Just four months after auctioning off its first NFT for 0.1792 ETH, more than $700 at the time, the retailer released its largest slate of NFTs yet on March 31. When the bidding closed a week later, only two of the 14 so-called Pac Mall Rats had received a single bid. In both cases, they sold for 0.0588 ETH, roughly $190. Since the price of ETH declined over the auction’s seven days, both tokens technically sold for less than Pacsun’s original $200 opening bid.
Since Pacsun sold its first NFT in December, every following token has sold for less than its predecessors. The company’s first three Pac Mall Rat NFTs—the anthropomorphized, Pacsun-wearing rats appear to draw inspiration from the Bored Ape- style of NFT collection where each token depicts a similarly designed, but unique character—sold in February for between 0.0945 ETH and 0.1 ETH, around $300 at the time. Later that month, it attempted to auction off an NFT artwork created by the artist Sara Shakeel. With an opening bid set at 0.327 ETH, $1,000 at the time, the token received zero bids before the auction closed. Pacsun still owns the NFT.
Pacsun is not giving up on the metaverse or NFTs, however. The retailer intends to release all 283 remaining Pac Mall Rat NFTs over the next 24 months. The 12 tokens that did not sell last week will become available for purchase again as well.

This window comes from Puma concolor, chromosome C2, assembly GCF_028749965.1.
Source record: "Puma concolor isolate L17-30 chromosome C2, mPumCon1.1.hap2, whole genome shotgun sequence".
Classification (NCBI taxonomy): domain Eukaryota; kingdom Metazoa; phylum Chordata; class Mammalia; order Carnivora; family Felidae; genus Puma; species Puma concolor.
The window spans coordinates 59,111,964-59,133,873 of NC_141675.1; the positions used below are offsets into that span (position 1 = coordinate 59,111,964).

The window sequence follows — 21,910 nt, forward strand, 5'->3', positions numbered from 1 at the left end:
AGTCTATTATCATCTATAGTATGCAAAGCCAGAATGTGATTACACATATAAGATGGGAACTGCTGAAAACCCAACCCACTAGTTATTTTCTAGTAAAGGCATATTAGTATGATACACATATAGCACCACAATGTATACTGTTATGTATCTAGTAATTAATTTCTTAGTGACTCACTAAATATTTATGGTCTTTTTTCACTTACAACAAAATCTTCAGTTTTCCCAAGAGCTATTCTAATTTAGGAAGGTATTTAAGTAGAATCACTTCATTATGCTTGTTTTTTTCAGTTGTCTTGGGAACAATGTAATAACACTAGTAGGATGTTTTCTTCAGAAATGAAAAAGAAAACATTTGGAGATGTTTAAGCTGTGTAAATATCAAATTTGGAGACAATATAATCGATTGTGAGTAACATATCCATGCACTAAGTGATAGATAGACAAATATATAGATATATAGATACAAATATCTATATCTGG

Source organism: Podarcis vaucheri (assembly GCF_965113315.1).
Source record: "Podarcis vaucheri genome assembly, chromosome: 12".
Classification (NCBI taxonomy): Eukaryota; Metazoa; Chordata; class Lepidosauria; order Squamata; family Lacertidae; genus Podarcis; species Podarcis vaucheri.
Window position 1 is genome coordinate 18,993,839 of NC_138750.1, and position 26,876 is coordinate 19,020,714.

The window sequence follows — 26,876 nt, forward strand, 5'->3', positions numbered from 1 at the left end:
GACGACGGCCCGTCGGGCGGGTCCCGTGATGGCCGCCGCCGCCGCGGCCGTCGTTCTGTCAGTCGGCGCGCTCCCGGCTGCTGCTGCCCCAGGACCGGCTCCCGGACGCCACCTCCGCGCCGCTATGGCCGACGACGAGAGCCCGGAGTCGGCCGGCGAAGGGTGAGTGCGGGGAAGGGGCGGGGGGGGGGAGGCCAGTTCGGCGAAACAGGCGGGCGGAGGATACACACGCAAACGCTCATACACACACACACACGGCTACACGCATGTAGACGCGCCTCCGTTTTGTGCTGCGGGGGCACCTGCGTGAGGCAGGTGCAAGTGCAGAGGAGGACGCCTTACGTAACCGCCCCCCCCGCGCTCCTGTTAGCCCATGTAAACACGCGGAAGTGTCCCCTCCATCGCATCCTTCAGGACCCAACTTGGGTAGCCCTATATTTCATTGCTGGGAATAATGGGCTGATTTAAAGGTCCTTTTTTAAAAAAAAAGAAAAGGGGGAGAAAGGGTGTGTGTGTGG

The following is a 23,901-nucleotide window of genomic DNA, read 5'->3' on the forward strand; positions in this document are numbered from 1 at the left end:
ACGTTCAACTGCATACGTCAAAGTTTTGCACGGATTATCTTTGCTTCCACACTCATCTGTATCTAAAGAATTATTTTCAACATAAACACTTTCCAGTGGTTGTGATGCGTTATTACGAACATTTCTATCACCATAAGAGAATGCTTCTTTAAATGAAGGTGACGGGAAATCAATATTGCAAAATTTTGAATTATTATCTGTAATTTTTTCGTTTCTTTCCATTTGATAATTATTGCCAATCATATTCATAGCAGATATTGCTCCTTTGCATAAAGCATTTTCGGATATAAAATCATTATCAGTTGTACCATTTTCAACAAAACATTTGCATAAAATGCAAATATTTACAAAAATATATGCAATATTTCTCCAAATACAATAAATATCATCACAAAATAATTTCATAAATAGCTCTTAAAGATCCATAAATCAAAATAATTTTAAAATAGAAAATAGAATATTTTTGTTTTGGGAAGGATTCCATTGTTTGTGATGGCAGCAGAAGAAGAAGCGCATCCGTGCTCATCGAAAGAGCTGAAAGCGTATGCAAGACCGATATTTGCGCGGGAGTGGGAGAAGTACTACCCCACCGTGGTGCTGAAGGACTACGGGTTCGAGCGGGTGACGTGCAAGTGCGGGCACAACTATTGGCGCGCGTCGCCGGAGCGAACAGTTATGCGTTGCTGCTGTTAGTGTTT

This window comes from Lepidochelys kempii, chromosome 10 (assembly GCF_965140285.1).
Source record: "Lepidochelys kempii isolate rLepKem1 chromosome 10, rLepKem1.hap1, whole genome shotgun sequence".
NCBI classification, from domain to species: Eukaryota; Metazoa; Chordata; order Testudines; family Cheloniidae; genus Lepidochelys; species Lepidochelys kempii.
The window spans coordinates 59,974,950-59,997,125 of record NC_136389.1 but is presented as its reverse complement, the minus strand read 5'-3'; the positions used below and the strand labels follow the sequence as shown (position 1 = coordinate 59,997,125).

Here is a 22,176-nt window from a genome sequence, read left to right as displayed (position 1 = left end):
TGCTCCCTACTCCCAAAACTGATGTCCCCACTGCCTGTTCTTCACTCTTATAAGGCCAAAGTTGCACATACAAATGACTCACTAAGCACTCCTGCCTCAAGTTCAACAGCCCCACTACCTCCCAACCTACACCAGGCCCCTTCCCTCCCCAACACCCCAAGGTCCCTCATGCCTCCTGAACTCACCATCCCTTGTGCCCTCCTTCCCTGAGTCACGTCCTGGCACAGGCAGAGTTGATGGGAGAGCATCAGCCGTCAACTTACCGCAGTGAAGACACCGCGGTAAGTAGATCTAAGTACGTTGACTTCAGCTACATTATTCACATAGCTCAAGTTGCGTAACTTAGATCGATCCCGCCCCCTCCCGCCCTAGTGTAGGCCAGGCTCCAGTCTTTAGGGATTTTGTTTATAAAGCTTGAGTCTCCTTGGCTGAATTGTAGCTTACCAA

“Brands have two options when it comes to entering the metaverse and NFT space—to wait and see or lead the way,” Pacsun president Brie Olson told Sourcing Journal. “Both have risks. Pacsun has decided to lead, as we are committed to Pacsun’s cultural DNA centered around innovation and creativity, which in our opinion, mitigates the risk of testing and exploring unproven concepts.”
Though Olson acknowledged the “unique revenue opportunity” NFTs offer in the long term, she said Pacsun is focused for now on “building community” and engaging with its audience. The company, she added, is looking to launch a standalone platform for NFT and metaverse engagement, acquire virtual real estate and establish more internal expertise around marketing NFTs and metaverse initiatives. In future NFT drops, it plans to include exclusive brand collaborations, creator spotlights and “unique creative assets that represent the curation of the Pacsun lifestyle and brand partnerships.”
“We believe the metaverse and NFT expansion opportunities offer infinite creativity and imagination,” Olson added. “The concept of the metaverse is still largely undefined and undeveloped. We are excited to be exploring this space alongside our consumer. The metaverse is a natural space for Pacsun to express itself and create unique brand experiences.”